posted by rhymer at 3:11 PM on March 14, 2012 [3 favorites]

I went to London for a week on a whim a fews years back. I had no interest in London but wanted a vacation and tagged along with someone else who was going. I loved it. I was so surprised at how much I loved it.

I didn’t have enough time for anything, but enjoyed;

Tate Britain
British Library
Westminster Abbey (spent a while there, but loved it)
Jermyn St. (If you’re into that)
Harrods (go to the food section)
The freakin amazing tube which goes everywhere.
Those double decker tour busses that you can get on and off look like a terrible touristy thing to do, but are actually a great way to start, get an overview of the city.

I was with others who were way more into hitting every tourist spot, and the things I regret spending so much time on;

Tower of London. (It’s interesting, but not hours and hours interesting.)
London Eye. (It’s a big, slow, expensive, ferris wheel with a long wait.)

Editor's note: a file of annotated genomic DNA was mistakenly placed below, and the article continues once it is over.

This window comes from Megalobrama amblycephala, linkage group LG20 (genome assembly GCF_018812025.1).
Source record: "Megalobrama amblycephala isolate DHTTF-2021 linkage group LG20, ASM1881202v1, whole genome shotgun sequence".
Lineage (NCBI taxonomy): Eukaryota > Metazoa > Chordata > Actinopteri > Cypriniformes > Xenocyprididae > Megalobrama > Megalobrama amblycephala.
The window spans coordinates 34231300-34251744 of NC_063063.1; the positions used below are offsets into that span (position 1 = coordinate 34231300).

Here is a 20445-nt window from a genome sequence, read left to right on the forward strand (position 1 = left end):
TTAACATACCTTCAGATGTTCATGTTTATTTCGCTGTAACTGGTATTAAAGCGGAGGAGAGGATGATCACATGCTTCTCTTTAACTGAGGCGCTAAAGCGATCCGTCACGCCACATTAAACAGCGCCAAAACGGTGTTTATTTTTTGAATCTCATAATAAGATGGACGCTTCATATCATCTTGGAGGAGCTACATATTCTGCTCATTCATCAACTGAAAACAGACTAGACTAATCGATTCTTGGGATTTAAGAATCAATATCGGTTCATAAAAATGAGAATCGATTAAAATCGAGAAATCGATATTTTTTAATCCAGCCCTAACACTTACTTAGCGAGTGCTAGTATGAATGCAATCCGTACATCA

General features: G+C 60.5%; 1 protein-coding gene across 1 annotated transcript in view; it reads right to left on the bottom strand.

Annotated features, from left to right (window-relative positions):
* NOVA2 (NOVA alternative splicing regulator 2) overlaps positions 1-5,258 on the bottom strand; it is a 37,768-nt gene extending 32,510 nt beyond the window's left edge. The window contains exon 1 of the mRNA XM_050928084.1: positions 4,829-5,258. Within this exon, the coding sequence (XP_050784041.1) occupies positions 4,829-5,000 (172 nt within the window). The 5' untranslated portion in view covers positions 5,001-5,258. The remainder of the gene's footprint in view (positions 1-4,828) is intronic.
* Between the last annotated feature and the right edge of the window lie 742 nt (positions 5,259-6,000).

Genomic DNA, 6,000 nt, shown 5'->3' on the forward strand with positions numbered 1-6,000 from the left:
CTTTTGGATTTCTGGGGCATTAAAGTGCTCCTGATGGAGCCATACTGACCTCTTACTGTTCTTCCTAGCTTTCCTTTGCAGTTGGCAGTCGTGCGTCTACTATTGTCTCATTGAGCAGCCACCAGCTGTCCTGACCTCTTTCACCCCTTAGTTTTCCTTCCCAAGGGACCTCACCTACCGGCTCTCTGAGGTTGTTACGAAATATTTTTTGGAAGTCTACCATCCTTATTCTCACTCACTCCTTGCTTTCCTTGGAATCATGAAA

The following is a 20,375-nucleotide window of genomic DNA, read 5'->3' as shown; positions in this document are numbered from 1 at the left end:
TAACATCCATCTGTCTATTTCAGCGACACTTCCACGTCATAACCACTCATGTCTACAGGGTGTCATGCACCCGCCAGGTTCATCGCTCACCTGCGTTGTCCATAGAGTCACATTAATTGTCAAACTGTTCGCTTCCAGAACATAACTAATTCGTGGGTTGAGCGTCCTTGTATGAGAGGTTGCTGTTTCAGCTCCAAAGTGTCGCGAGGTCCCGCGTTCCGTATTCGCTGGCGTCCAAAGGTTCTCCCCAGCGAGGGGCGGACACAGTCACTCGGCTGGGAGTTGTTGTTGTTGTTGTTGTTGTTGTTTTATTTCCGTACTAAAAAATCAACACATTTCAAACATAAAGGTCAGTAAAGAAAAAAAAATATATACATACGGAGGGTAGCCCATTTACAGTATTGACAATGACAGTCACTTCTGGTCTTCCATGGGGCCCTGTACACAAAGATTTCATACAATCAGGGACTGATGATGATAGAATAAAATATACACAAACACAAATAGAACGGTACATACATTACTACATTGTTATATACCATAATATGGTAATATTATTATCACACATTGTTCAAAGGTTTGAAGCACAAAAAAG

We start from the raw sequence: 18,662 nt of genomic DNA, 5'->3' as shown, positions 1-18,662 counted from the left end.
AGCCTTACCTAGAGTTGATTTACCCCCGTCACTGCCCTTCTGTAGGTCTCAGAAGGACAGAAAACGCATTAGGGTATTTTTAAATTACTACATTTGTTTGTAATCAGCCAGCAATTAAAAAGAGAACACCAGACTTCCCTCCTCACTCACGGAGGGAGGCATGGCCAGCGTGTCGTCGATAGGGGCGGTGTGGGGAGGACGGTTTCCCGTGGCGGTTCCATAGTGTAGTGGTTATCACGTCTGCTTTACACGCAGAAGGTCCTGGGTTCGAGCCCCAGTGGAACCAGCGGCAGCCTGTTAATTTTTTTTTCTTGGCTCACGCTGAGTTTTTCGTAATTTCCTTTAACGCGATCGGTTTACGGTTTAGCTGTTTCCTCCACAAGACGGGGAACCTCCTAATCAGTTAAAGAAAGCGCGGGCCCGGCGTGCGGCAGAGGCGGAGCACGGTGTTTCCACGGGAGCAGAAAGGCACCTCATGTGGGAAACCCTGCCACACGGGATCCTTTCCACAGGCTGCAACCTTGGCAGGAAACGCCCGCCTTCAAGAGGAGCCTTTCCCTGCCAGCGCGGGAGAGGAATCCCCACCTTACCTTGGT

When I went it was ridiculously expensive. It was like I was bleeding money.
posted by bongo_x at 4:22 PM on March 14, 2012 [2 favorites]

Response by poster: Wow. Thank you, all. What a terrific collection of answers. I love the hive mind. It seems as though a week is just going to scratch the surface. We're very excited for our trip!!

Time to bust out my Anglo history books and do my homework before I go. I can't wait to see all the amazing museums. I didn't even know there was a Churchill museum. I remember how much I enjoyed my visit to Roosevelt's Hyde Park house in the Hudson Valley, and some of my favorite bits were the wartime Churchill items. Sounds awesome.